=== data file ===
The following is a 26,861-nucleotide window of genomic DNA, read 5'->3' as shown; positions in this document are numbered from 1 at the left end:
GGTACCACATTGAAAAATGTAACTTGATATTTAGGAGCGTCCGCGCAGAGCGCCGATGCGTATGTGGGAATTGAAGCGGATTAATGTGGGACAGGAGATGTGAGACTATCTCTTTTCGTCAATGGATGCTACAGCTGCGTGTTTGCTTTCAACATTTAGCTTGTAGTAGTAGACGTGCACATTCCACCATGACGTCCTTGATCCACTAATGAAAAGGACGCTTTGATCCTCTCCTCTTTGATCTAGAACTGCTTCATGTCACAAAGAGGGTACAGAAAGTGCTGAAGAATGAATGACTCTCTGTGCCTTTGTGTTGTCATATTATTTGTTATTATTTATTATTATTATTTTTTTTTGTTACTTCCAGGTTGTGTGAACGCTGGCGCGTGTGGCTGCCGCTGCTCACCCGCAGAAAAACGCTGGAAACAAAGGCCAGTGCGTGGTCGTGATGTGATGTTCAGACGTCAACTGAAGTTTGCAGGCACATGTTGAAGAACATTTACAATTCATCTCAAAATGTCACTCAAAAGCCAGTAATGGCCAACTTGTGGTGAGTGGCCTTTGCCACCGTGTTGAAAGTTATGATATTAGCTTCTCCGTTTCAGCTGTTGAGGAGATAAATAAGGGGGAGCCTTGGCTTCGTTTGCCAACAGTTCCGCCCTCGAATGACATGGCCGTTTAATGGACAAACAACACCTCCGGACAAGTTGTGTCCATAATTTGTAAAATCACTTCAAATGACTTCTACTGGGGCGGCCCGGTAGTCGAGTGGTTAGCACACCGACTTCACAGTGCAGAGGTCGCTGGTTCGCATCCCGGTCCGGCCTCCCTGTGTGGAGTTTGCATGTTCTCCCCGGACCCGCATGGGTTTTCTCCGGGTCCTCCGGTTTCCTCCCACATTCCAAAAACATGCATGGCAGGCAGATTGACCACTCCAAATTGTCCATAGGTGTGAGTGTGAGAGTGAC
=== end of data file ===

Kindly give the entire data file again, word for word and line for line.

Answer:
The following is a 26,861-nucleotide window of genomic DNA, read 5'->3' as shown; positions in this document are numbered from 1 at the left end:
GGTACCACATTGAAAAATGTAACTTGATATTTAGGAGCGTCCGCGCAGAGCGCCGATGCGTATGTGGGAATTGAAGCGGATTAATGTGGGACAGGAGATGTGAGACTATCTCTTTTCGTCAATGGATGCTACAGCTGCGTGTTTGCTTTCAACATTTAGCTTGTAGTAGTAGACGTGCACATTCCACCATGACGTCCTTGATCCACTAATGAAAAGGACGCTTTGATCCTCTCCTCTTTGATCTAGAACTGCTTCATGTCACAAAGAGGGTACAGAAAGTGCTGAAGAATGAATGACTCTCTGTGCCTTTGTGTTGTCATATTATTTGTTATTATTTATTATTATTATTTTTTTTTGTTACTTCCAGGTTGTGTGAACGCTGGCGCGTGTGGCTGCCGCTGCTCACCCGCAGAAAAACGCTGGAAACAAAGGCCAGTGCGTGGTCGTGATGTGATGTTCAGACGTCAACTGAAGTTTGCAGGCACATGTTGAAGAACATTTACAATTCATCTCAAAATGTCACTCAAAAGCCAGTAATGGCCAACTTGTGGTGAGTGGCCTTTGCCACCGTGTTGAAAGTTATGATATTAGCTTCTCCGTTTCAGCTGTTGAGGAGATAAATAAGGGGGAGCCTTGGCTTCGTTTGCCAACAGTTCCGCCCTCGAATGACATGGCCGTTTAATGGACAAACAACACCTCCGGACAAGTTGTGTCCATAATTTGTAAAATCACTTCAAATGACTTCTACTGGGGCGGCCCGGTAGTCGAGTGGTTAGCACACCGACTTCACAGTGCAGAGGTCGCTGGTTCGCATCCCGGTCCGGCCTCCCTGTGTGGAGTTTGCATGTTCTCCCCGGACCCGCATGGGTTTTCTCCGGGTCCTCCGGTTTCCTCCCACATTCCAAAAACATGCATGGCAGGCAGATTGACCACTCCAAATTGTCCATAGGTGTGAGTGTGAGAGTGAC